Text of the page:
Earlier this week, the Health Policy Center at Georgia State University released an analysis of the employer responsibility provisions of the new health care law and an interactive calculator for small businesses to estimate their eligibility for tax credits available through the new law to provide health insurance for their workers. The report is available here. The calculator can be accessed here.

Several Health Reform Provisions To Take Effect on September 23rd:  Spotlight on the Dependent Care Provision

On September 23, 2010, the 6-month anniversary of the passage of the Affordable Care Act, several key reforms will go into effect. One of the most highly anticipated changes is the dependent care provision, which will allow young adults up to age 26 to remain on a parent’s health insurance plan.  Today, young adults aged 19 through 29 comprise about 13 million of the 47 million uninsured Americans.  Previously, young adults not enrolled in college full-time could not remain on their parents’ private health insurance plans as a dependent. However, because young adults just entering the workforce tend to have a more tenuous connection to the labor market (for example, as part-time, temporary, or low-wage hourly workers), they are less likely to have access to an employment-based health insurance plan. If they had been eligible for public programs like Medicaid and PeachCare as a child, they also generally lose eligibility for these programs when they reach age 19. To address this problem, the ACA requires private health plans to extend the age of coverage for dependents to 26, regardless of whether that young adult is enrolled in school.  While the provision takes effect on September 23, families who want to extend coverage to their children should consult their insurer and determine when their open enrollment period occurs.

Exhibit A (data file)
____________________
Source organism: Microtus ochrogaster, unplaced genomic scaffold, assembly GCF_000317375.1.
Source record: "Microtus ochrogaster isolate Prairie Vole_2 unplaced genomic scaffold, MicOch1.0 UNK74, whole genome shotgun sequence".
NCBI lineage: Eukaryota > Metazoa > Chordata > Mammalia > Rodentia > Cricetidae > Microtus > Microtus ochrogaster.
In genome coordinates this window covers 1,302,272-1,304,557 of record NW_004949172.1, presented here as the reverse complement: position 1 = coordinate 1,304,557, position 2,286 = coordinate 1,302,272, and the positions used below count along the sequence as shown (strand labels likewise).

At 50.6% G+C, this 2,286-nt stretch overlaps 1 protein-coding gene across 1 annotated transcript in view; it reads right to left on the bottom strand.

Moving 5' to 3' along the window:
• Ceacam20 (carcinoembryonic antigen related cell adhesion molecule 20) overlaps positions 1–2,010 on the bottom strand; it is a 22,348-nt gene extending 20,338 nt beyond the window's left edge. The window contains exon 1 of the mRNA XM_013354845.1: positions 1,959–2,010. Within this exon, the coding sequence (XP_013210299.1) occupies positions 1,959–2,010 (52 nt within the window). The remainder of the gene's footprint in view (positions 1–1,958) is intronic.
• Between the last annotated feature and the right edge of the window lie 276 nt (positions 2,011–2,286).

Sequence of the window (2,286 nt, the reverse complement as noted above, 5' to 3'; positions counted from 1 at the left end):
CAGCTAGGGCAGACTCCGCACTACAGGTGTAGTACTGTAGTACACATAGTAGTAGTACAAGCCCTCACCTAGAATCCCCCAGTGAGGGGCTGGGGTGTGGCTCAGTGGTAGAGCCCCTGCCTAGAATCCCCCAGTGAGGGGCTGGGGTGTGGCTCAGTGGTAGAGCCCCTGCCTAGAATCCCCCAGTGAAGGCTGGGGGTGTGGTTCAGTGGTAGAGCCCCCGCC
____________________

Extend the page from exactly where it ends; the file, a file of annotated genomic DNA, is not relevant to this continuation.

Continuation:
On September 3, Young Invincibles, a group that works on health care issues for young adults, will unveil their Getting Covered campaign aimed at educating families about this new provision.  Their website, will go live that day and help educate the public about their rights under this provision.

Future issues of the Peach Pulse will highlight additional provisions taking effect on September 23rd.

Implementation and the States: New Resources Available

Several elements of the new health care law will be implemented at the state level. To help states prepare, a range of resources have recently become available. The National Governors Association recently released a document identifying states that have passed legislation or issued Executive Orders to oversee and coordinate the process for health reform implementation. Highlighting eighteen states and the U.S. Virgin Islands, the document explains how many state legislatures and governors have begun setting up the infrastructure for implementing the new law. State implementation efforts, to date, include creating task forces or appointing officials responsible for moving forward with federal requirements.  Georgia has not yet set up such a structure. The table is available here.